Thirteen pairs of quadriserial gills [no pleurobranchs on thoracomere VIII (last)], gills consisting of series of twin lamellae each ending on distolateral and distomesial angles in filamentous or stub-like extensions (e.g., Fig. 3A). Shield well calcified, subtriangular or subrectangular; dorsal surface somewhat vaulted; lateral projections broadly triangular, each terminating in small spine. Rostrum prominent and projecting anteriorly, subtriangular, arched and dorsally ridged. Branchiostegite with dorsal margin (e.g., Fig. 2B, D) divided into two calcified plates: one anterodorsal plate poorly delimited ventrally, and one small, subtriangular median plate with distinct central pit. Posterior carapace (e.g., Fig. 2A, C) with well calcified posteromedian plate, and well calcified lateral lobe on each side adjacent to shield. Ocular peduncles short, approx. half as long as shield; corneas dilated (diameter typically half or slightly more than length of ocular peduncle, including cornea); ocular acicles relatively small, subtriangular, armed with small dorsodistal spine. Antennal peduncles distinctly exceeding distal margins of corneas; acicles long, reaching to level of corneas. Mouthparts: maxillule with well- developed and strongly recurved external lobe of endopod; maxilliped 1 with exopodal flagellum, endopodite medially bent at nearly right angle, with distinctly developed epipod; maxilliped 3 ischium with well-developed crista dentata, lacking accessory tooth, exopod slender, 4 or more times as long as broad. Epistome unarmed. Chelipeds symmetrical or nearly so, subequal in size, armed with moderately dense to dense setation and numerous well-spaced small spines or tubercles; coxae each with ventral surface having an uncalcified median longitudinal fissure starting on distal margin and incompletely covering length of ventral surface. Pereopods 2 and 3 long; dactyl of pereopods 3 distinctly longer than dactyl of pereopod 2. Sternite XI (between pereopods 3; e.g., Fig. 5B, D) narrow, separating coxae of pereopods 3 by distinctly less than half length of one coxa (typically 0.2 to 0.3 length of one coxa); anterior lobe flat or slightly concave, posterior lobes broad, arched and forming arrowhead shape with apex directed anteriorly. Pereopod 4 chelate, extending to subdorsal position to manipulate carcinoecium (e.g., Fig. 1A, 2A, C), lacking rasp-like surfaces; dactyl with cutting edge armed with row of small corneous spines; fixed finger with sharp spines on cutting edge arranged like bear claw; coxae (e.g., Fig. 5B, D) with anteroventral margin sharply delimited, keel-like. Sternite XII (between pereopods 4; e.g., Fig. 5B, D) broad, ridge-like, weakly divided medially, with fringe of setae. Pereopod 5 chelate, with weakly-developed propodal rasp. Pleon curling under but not dextrally or sinistrally twisted; pleonal somite 1 not fused to last thoracic somite, with partly calcified tergite and pleura. Male with well-developed paired gonopods 1 and 2, and reduced (uniramous or biramous) pleopod 3-5 on left or right side (occasionally lacking pleopod 5), or altogether lacking pleopods 3-5. Female with paired gonopores; with paired uniramous pleopods 1 modified as gonopods (Fig. 7D); left or right side of pleon with well-developed biramous unpaired pleopods 2-4 (ovigerous) and reduced biramous or uniramous unpaired pleopod 5 (not ovigerous, occasionally absent); brood pouch large (e.g., Figs 1C, 3C), covering pleopods 2-4 and entire egg mass. Uropods and telson symmetrical; exopods long, slender; endopod small, curved. Telson subquadrate or subrectangular, lacking or with obscure lateral indentations; posterior margin weakly divided into broadly rounded lobes.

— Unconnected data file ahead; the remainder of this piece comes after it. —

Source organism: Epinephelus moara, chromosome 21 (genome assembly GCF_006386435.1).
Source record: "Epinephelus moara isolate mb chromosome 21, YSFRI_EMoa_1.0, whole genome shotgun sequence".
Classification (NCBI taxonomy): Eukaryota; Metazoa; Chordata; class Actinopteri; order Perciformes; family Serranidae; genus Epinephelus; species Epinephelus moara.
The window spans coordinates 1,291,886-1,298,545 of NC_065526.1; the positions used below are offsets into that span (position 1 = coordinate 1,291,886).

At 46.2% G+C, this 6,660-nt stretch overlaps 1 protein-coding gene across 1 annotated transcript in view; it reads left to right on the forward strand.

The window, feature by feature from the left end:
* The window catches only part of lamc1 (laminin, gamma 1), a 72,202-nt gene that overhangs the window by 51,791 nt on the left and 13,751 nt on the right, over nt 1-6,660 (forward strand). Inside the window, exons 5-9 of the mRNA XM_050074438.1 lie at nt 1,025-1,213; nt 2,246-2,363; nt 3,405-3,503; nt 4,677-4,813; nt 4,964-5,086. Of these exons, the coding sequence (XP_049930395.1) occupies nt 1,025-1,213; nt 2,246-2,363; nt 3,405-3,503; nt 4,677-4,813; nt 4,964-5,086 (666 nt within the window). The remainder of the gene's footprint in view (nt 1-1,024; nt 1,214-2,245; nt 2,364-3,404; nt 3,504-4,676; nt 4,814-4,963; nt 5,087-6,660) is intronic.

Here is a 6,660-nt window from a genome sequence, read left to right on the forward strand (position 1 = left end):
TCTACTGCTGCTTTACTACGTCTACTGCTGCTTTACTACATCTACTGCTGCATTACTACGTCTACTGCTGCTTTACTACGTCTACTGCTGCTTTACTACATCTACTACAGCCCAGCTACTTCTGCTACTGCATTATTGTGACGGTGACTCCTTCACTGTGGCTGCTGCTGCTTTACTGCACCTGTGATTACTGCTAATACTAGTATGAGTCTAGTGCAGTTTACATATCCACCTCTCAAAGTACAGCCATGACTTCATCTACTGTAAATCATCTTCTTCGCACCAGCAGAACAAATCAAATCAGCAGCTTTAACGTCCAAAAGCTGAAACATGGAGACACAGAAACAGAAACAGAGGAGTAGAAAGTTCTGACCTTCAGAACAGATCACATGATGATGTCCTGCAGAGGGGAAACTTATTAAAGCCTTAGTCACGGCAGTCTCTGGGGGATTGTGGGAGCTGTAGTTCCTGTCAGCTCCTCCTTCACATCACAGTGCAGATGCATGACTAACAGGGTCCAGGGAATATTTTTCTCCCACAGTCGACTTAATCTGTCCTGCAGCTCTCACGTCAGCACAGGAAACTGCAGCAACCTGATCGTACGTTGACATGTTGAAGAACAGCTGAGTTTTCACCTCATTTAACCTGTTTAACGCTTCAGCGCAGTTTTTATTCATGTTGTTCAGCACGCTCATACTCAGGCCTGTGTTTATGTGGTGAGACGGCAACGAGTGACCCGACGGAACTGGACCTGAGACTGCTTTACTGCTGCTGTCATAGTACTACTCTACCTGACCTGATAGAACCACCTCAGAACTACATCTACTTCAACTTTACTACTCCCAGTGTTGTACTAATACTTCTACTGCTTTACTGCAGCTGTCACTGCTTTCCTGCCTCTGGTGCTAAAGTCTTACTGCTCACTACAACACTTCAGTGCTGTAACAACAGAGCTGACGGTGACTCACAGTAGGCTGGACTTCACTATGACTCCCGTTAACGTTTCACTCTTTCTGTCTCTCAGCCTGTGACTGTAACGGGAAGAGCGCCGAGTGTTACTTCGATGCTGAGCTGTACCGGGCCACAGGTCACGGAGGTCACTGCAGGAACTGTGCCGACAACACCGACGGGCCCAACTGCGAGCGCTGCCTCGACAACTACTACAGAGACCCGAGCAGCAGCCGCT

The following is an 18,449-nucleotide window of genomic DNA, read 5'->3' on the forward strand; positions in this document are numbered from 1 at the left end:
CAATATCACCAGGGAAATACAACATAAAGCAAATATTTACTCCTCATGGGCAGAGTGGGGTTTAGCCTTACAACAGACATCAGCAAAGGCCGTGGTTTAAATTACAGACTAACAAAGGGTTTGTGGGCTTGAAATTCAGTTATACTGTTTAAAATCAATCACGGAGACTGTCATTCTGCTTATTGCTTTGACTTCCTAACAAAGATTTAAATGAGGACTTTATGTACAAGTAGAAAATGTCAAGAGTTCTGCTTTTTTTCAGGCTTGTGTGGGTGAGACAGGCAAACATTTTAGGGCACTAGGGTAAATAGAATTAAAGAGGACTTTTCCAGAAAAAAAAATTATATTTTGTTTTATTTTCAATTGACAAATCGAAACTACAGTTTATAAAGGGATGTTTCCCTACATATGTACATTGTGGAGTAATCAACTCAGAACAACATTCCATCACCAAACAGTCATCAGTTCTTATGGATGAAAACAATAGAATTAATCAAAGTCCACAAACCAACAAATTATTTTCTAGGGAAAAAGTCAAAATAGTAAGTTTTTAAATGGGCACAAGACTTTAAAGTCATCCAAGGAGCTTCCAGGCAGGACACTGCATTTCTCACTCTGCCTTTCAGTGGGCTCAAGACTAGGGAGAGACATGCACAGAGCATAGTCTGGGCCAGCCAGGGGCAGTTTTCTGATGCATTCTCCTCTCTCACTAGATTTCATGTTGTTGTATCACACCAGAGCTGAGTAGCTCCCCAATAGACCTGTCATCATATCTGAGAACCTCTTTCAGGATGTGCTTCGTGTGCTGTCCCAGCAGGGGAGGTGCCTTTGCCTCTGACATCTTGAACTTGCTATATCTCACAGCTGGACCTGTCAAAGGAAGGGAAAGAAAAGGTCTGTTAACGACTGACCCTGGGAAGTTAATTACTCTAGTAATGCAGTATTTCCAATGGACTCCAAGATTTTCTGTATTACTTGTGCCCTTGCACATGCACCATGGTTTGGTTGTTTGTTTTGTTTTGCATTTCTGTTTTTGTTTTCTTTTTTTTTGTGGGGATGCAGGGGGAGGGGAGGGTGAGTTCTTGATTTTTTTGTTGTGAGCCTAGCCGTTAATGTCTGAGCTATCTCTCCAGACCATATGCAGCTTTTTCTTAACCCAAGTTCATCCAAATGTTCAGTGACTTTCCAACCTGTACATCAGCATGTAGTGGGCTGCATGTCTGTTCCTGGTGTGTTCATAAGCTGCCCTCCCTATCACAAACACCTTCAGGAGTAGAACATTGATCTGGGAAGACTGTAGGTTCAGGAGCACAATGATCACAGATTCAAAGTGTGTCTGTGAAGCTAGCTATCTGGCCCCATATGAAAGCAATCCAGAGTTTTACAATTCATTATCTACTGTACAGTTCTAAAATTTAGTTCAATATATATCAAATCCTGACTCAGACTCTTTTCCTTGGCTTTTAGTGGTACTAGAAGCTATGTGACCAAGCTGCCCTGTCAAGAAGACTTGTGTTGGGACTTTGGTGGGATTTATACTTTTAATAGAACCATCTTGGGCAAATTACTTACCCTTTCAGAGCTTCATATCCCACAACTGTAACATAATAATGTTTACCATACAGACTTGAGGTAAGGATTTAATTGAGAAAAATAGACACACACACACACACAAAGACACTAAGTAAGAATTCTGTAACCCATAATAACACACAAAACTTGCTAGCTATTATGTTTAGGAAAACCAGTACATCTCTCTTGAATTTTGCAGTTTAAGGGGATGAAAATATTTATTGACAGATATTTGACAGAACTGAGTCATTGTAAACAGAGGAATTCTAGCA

Distribution.